Instead of generating static HTML reports like most website statistics programs, OWS takes your Apache logfiles and puts them into a MySQL database. A dynamic jQuery driven interface with a PHP backend allows you to manipulate the data and display it in useful ways. The interface is mostly intuitive and simple to use while providing powerful options to manipulate the data. For more information, you can visit the Sourceforge page or subscribe to the obsessive-compulsive mailing list (how crazy of a name is that? LoL. FYI: Its only about development and help for OWS) . Archived version of the list is available at Sourceforge as well.


Sourceforge website: 

Demo Site: 

Many thanks to my friend Tony Mattas ( for providing hosting for the OWS demo site!

A lesson well learned: Don’t seek() on STDIN

Wednesday, July 18th, 2007

The neat thing about fread() and friends in most languages is that you can open up STDIN and pretend its a file. However, the following code doesn’t work.. hehe.

	$file = $argv[1];

	if ($file != '-' && !file_exists($file))
		die("File $file does not exist, foo!\n");
	if ($file == '-')
		$file = 'php://stdin';

	$f = fopen($file,'r');

	// crazy code in here

	// ok, go backwards
	fseek($f, $some_position);

	// Heh, it doesn't always work!?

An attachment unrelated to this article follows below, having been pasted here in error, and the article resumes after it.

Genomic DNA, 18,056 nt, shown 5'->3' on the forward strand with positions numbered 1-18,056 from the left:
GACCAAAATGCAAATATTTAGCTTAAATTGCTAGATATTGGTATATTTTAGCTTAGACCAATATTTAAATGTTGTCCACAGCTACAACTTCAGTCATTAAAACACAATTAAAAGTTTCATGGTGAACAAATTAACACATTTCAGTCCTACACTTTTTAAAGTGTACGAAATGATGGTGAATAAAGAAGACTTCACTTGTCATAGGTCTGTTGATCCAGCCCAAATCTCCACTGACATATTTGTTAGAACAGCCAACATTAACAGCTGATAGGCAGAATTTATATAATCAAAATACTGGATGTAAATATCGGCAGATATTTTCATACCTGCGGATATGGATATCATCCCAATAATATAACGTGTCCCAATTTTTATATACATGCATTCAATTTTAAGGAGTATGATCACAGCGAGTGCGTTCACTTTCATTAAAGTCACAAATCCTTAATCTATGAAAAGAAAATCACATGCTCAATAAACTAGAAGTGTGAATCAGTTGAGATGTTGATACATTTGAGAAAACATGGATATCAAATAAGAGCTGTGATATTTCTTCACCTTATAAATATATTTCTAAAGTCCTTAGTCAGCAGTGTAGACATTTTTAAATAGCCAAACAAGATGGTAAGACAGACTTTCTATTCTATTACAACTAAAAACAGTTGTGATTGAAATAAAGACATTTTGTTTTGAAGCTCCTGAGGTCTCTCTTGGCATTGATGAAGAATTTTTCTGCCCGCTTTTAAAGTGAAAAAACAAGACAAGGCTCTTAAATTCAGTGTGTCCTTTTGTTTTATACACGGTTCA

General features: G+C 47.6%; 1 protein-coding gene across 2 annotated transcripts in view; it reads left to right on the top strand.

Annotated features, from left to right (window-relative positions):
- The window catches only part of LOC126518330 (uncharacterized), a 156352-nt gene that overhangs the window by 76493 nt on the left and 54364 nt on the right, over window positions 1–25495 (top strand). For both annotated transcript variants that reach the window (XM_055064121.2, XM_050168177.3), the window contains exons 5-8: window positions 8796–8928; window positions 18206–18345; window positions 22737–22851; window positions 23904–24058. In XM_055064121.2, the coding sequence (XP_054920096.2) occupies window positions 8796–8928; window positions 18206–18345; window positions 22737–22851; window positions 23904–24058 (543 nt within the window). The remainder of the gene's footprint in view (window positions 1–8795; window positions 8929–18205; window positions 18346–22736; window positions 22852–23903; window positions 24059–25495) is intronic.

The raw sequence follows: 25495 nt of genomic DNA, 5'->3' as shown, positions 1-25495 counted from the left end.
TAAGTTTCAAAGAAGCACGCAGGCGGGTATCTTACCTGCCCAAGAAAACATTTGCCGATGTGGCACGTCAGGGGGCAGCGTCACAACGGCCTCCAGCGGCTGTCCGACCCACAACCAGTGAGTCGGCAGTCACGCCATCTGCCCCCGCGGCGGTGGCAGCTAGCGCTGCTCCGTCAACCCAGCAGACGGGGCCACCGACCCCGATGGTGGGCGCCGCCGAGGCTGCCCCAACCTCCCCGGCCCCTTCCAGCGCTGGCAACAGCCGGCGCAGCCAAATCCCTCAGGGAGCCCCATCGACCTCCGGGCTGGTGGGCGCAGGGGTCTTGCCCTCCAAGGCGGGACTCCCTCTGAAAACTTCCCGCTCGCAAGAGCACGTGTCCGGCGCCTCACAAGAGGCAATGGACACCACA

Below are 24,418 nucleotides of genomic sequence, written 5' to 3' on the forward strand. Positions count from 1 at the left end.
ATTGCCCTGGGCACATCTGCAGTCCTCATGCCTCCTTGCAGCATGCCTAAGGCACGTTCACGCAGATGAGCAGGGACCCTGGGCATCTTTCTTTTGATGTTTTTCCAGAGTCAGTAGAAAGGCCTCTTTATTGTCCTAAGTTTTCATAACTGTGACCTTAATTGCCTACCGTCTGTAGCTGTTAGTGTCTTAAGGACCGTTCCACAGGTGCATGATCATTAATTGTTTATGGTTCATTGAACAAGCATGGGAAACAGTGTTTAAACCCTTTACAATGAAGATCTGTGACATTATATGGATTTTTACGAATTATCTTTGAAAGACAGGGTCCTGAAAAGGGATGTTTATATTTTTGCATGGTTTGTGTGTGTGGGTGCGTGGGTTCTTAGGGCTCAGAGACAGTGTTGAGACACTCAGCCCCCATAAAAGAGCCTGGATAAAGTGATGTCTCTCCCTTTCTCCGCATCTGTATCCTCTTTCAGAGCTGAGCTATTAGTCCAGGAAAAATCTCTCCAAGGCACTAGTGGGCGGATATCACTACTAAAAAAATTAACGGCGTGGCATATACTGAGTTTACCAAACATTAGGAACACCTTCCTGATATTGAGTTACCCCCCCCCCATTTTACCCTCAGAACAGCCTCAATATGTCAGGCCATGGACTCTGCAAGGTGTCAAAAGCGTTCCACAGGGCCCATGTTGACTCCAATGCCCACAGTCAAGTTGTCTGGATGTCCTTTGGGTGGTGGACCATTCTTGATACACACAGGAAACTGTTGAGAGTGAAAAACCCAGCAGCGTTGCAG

Yeah, I know it seems to be quite obvious from this small snippet, but for the record the lines were specified by quite a few lines of code and I didn’t quite realize that I was doing that… lol.

LOLCat Creator Generator

Friday, July 6th, 2007

For those of you who have used my LOLCat Generator script, you would be happy to know that I’ve improved it slightly — now using it on images that have white backgrounds works decently. Things the LOLCat Creator can do:

  • Put a caption in any of the corners, with wordwrap
  • Generate from any one of the few random cat pictures I have on the site
  • Generate from any URL of an image that you give it

A lot of people have been using it, and there are some pretty amusing pictures that have been generated. I’ll have to post the best ones. πŸ™‚

LOLCat Generator Page

LOLCat Generator in PHP

Friday, June 29th, 2007